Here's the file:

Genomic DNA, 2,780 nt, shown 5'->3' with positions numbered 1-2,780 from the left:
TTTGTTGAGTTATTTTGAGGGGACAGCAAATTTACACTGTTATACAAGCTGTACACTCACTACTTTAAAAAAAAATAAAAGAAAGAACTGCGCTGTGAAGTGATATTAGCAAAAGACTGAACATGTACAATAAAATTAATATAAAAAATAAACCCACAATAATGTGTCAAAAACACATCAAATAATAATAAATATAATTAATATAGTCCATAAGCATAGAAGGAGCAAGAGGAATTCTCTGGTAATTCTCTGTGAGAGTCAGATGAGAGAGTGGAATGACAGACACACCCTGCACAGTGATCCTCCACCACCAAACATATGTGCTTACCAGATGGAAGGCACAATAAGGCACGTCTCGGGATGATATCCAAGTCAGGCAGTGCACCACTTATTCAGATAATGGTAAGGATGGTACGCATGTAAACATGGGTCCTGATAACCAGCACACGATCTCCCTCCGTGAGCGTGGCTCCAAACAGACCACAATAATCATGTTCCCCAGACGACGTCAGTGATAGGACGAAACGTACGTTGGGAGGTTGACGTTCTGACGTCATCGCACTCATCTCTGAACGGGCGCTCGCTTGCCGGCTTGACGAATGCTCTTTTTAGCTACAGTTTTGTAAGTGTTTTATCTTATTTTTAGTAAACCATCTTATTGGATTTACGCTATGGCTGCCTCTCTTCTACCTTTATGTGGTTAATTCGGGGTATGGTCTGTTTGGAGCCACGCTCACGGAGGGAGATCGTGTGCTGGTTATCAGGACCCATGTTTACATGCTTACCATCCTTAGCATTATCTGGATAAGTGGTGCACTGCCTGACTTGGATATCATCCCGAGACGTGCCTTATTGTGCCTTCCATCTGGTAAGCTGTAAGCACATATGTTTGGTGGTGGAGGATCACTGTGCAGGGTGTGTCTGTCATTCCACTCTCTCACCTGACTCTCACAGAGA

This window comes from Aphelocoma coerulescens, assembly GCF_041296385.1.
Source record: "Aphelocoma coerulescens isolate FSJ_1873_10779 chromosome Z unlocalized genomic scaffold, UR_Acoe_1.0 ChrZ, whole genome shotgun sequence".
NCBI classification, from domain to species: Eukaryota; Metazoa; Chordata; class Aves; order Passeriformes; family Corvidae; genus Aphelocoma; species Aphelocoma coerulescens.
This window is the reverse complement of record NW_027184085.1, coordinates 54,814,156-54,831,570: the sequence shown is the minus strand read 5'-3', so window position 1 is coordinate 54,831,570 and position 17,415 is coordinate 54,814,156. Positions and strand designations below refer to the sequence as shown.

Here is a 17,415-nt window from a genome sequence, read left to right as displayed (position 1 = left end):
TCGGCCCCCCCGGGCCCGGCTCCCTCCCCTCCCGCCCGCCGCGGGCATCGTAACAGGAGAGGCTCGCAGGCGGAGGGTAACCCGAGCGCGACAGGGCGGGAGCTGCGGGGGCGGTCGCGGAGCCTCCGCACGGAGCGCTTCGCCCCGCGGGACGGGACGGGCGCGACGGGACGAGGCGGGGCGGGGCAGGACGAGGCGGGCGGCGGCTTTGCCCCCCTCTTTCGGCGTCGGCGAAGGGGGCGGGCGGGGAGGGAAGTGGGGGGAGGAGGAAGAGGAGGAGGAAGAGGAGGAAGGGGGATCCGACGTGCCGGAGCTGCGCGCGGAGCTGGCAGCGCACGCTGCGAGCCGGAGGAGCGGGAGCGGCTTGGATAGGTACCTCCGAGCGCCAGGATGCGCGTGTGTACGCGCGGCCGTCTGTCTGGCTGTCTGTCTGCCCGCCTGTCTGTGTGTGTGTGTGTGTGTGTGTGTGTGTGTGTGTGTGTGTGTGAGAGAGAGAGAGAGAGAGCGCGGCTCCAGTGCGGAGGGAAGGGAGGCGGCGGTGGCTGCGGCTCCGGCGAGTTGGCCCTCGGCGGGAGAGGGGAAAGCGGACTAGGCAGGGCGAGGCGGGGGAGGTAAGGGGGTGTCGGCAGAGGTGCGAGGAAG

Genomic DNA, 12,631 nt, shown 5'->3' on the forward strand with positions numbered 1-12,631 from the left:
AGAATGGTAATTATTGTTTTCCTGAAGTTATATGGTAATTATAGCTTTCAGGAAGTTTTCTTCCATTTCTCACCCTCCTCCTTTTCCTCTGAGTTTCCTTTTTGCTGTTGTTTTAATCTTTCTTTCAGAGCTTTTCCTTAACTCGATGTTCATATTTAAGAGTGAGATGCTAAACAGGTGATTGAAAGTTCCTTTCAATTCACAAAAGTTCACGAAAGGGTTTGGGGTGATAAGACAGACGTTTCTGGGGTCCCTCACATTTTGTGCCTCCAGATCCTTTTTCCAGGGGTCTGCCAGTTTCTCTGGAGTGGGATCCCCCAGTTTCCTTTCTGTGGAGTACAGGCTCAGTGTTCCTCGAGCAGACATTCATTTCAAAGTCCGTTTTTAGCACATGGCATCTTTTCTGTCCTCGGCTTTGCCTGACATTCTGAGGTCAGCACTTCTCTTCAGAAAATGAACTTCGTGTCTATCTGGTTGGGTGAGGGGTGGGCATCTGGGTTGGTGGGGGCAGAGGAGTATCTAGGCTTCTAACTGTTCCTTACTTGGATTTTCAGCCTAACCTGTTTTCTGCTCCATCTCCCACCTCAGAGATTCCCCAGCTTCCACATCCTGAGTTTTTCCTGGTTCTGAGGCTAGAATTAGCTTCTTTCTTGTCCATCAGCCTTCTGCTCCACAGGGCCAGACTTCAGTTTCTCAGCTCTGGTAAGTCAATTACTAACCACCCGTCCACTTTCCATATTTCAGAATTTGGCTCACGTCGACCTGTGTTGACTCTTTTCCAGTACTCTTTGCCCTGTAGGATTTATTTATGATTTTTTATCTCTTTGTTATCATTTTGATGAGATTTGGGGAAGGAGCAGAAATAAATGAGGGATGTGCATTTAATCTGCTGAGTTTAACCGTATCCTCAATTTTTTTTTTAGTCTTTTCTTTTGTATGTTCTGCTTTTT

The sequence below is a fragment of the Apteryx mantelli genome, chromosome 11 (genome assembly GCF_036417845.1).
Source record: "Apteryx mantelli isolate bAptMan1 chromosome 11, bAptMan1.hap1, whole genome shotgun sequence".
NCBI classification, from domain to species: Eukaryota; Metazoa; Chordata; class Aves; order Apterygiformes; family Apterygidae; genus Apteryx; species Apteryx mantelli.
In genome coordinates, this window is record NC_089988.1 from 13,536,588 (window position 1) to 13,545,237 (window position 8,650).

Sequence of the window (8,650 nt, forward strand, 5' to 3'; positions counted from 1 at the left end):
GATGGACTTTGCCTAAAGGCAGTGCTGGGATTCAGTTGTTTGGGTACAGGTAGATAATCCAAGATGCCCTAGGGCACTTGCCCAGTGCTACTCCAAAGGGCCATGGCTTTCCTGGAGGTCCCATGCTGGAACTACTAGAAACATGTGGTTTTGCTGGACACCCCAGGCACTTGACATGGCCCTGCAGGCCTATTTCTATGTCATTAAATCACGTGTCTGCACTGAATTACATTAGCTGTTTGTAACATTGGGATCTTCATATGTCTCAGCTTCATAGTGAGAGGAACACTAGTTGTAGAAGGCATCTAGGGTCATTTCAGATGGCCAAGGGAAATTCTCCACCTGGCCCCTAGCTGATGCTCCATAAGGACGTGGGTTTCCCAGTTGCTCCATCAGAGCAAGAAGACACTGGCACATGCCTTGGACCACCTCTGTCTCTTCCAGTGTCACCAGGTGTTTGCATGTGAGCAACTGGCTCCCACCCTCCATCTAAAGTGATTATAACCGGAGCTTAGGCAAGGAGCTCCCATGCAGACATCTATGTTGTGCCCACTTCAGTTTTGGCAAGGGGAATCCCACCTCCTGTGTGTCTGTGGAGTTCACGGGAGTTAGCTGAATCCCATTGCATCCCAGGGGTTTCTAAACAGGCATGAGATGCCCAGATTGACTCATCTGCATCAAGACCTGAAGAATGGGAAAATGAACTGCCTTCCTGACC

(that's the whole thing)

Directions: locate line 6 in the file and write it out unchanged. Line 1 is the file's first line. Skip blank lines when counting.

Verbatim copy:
This window is the reverse complement of record NW_027184085.1, coordinates 54,814,156-54,831,570: the sequence shown is the minus strand read 5'-3', so window position 1 is coordinate 54,831,570 and position 17,415 is coordinate 54,814,156. Positions and strand designations below refer to the sequence as shown.